Prohibiting discrimination based on sexual orientation: In 1998, President Clinton extended the provisions of Executive Order 11478  to "provide for a uniform policy for the Federal Government to prohibit discrimination based on sexual orientation" within the federal civilian workforce and the employees of the government of the District of Columbia.[11]

Prohibiting discrimination based on language: In 2000, President Clinton issued Executive Order 13166, "Improving Access to Services for Persons with Limited English Proficiency." [12]   The Order seeks to remove barriers to participation in federal services and programs by requiring federal agencies to develop a system for persons with Limited English Proficiency (LEP). This executive order enforces Title VI of the Civil Rights Act of 1964 and the prohibition against discrimination based on national origin.

B.         Executive Orders and Health Policy

Mandating health consumer protections: Several executive orders have focused on the need for administrative improvement and guidance related to health care. In 1996, President Clinton issued Executive Order 13017 establishing the Advisory Commission on Consumer Protection and Quality in the Health Care Industry.[13] The duties of the Commission included advising the President on changes occurring in the health care system and recommending measures to promote and ensure health care quality and value and to protect consumers and workers in the health care system.

Expanding health care technologies: In 2006, President Bush issued Executive Order 13410, directing federal agencies to maintain and update health information technology systems for use between federal agencies and non-federal entities.[14] That order also directs agencies that administer or sponsor health insurance programs to share information about the quality of care and prices paid to insurers.

Suggested Future Executive Orders in the Health Care Arena

The Obama Administration might issue executive orders, such as the following, to address problems identified by advocates over the years in the service of their clients.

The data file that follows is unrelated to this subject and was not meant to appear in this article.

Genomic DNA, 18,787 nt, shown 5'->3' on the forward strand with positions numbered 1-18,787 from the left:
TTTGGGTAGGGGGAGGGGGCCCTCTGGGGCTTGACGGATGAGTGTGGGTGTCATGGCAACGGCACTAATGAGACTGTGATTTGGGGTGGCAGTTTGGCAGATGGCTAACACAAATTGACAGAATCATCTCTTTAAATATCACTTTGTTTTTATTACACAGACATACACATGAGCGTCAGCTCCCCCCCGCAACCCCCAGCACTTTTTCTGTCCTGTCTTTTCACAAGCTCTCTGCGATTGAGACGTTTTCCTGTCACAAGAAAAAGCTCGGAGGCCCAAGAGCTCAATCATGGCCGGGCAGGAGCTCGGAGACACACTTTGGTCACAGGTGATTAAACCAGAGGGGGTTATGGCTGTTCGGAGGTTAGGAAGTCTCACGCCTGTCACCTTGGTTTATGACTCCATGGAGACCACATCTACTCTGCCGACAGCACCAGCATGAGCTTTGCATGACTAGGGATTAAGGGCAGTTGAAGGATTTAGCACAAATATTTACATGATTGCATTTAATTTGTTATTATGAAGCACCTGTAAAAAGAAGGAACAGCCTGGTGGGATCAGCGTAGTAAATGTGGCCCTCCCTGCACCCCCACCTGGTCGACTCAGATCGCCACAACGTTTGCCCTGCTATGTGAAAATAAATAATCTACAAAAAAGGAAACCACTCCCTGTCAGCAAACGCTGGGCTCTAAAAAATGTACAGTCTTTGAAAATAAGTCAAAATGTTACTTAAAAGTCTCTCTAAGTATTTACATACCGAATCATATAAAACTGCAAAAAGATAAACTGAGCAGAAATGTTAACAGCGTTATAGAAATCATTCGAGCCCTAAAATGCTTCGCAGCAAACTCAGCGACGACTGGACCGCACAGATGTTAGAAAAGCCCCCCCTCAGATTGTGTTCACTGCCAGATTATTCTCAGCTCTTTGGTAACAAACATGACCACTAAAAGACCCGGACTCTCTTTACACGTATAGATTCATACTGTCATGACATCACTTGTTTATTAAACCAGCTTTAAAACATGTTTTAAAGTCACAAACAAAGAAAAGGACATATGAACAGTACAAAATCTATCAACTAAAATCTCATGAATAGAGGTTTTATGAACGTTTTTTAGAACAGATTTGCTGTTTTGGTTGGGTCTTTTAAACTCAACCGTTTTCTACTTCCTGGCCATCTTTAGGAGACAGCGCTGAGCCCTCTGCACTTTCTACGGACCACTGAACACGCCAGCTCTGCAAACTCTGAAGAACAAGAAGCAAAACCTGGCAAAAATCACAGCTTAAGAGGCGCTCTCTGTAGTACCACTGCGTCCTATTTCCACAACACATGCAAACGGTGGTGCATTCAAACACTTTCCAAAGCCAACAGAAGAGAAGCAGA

• Prohibiting discrimination against Persons with Chronic Conditions: Executive Order 11246 (nondiscrimination in federal contracts), could be extended to prohibit federal agencies from discriminating against persons with chronic and/or costly conditions in the services they provide directly or by contract.
  • Expanding services to racial and ethnic minorities who are traditionally underserved: Executive Order 13410 (maintain and update HIT systems) could be extended to require federal agencies and non-federal entities to explore how HIT might lessen disparities among racial and ethnic minorities and people with disabilities.

  • Prohibiting discrimination based on the language one speaks: Executive Order 13166 (access to services for persons with LEP) could be extended to further protect and address discrimination based on language. The order could also clarify that all non-discrimination provisions, including Title VI, apply to all parts of the Medicare program.

  • Increasing transparency in health plan information:   An executive order could require all entities that enter into contracts to provide benefits under federal health care programs to disclose and make public all information regarding beneficiary cost-sharing. The order could also require that such entities disclose to the appropriate agency all required and requested information, including information the entity claims is proprietary.

Conclusion

Over the years, executive orders have proven to be an important tool for presidents in setting federal policy in all fields, including health care policy. Executive orders are likely to survive judicial and political scrutiny when they build on existing federal authority or on a particular constitutional principle and when they do not usurp the normal functions of federal agency regulation. Within these confines, there is ample room for focused, strategic health policy direction that would extend the promise of a stable and dependable health care system.


[1] Exec. Order No. 10,340, 17 Fed. Reg. 3139 (Apr. 10, 1952).
[2] Youngstown Sheet & Tube Co. v. Sawyer, 343 U.S. 579, 585, (1952).
[3] Chamber of Commerce of the United States v. Reich, 74 F.3d 1322 (D.C. Cir. 1996).
[4] Id. at 1339.
[5] Exec. Order No. 10,479, 18 Fed. Reg,  4899 (Aug. 13, 1953) (establishing Government Contract Committee). See also Exec. Order No. 10,308, 16 Fed. Reg. 12303 (Dec. 3, 1951).
[6] Exec. Order No. 9,981, 13 Fed. Reg. 4313 (July 26, 1948), http://www.trumanlibrary.org/9981a.html.
[7] Exec. Order No. 10,590, 20 Fed. Reg. 409 (Jan. 18, 1955).
[8] Exec. Order No. 11,246, 30 Fed. Reg. 12319 (Sep. 24, 1965). See also Exec. Order No. 10,925, 26 Fed. Reg.1977 (March 6, 1961), http://www.eeoc.gov/abouteeoc/35th/thelaw/eo-10925.html.
[9] Exec. Order No. 11,246, 30 Fed. Reg. 12319 (Sep. 24, 1965).
[10] Exec. Order No. 11,478, 34 Fed. Reg. 12985 (Aug. 8, 1969).
[11] Exec. Order No. 13,087, 63 Fed. Reg. 30097 (May 28, 1998), http://frwebgate.access.gpo.gov/cgi-bin/getdoc.cgi?dbname=1998_register&docid=fr02jn98-135.pdf.
[12] Exec. Order No. 13,166, 65 Fed. Reg. 50121 (Aug. 11, 2000), http://frwebgate.access.gpo.gov/cgi-bin/getdoc.cgi?dbname=2000_register&docid=fr16au00-137.pdf.
[13] Exec. Order No. 13,017, 61 Fed. Reg. 47659 (Sept. 9, 1996), http://frwebgate.access.gpo.gov/cgi-bin/getdoc.cgi?dbname=1996_register&docid=fr09se96-113.pdf.
[14] Exec. Order No. 13,410, 71 Fed. Reg. 51089 (Aug. 28, 2006), http://edocket.access.gpo.gov/2006/pdf/06-7220.pdf.